It’s a subject with which Waithe has some familiarity. She’s the creator and executive producer of The Chi, which fired actor Jason Mitchell for on-set harassment and sexual misconduct. Waithe faced criticism for not firing Mitchell when castmate Tiffany Boone’s complaints against him were so severe that Boone asked to be released from the show after its first season. Mitchell remained on The Chi for season two, and Waithe said that she hoped the installation of a female showrunner would quell problems. It did not, and Mitchell was dropped from the show.

In recent years, it’s become de rigueur to question and critique the culture of Hollywood, and that extends beyond sexual exploitation into the wage theft and bullying that’s long been seen as part of the gauntlet one must survive to have a career there. Those issues are at the forefront of The Assistant, which stars Julia Garner, and of first-person accounts from Hollywood assistants published in Vulture. But those stories have largely been about white people (think the rageaholic Ari Gold character in Entourage).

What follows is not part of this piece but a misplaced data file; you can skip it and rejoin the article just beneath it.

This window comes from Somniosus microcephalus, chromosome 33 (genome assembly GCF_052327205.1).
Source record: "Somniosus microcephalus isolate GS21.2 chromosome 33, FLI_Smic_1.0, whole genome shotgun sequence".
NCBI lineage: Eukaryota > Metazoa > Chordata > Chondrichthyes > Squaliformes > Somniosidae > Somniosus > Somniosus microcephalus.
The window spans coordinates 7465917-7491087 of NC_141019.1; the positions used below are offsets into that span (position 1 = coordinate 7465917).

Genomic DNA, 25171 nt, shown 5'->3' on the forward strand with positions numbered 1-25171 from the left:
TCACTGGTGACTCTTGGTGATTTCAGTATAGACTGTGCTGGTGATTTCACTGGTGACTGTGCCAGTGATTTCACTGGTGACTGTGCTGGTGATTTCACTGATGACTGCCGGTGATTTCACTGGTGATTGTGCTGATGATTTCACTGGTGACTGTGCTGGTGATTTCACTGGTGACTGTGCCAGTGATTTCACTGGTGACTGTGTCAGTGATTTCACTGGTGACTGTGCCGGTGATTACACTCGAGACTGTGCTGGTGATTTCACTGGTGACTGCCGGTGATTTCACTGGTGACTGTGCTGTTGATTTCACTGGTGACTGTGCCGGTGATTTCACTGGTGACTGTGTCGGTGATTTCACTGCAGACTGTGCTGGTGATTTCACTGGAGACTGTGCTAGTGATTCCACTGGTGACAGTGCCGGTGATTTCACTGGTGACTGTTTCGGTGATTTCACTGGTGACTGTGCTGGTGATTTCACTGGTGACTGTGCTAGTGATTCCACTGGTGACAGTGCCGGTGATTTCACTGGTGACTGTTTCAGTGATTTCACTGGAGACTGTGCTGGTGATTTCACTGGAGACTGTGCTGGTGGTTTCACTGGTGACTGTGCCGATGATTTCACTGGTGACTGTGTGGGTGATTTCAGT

What’s interesting about Twenties is watching the way this dynamic plays out between two black women, particularly because Ida B. is more than just fearsome and demanding. She makes it a point to mentor Hattie, telling her to stop apologizing for her ideas and opinions, and to be honest, even when she’s giving show notes to her boss. The effect that a combination of doting and abuse can have on a young assistant can make for a powerful story, if told with skill and sensitivity. Gibbs and Brown possess an unmistakable chemistry that makes Twenties eminently watchable, if only because it appears to be on track to answer a question that thus far, no other show has: What happens when the #MeToo bogeyman is a black woman?

Soraya Nadia McDonald is the culture critic for The Undefeated. She writes about pop culture, fashion, the arts, and literature. She's based in Brooklyn.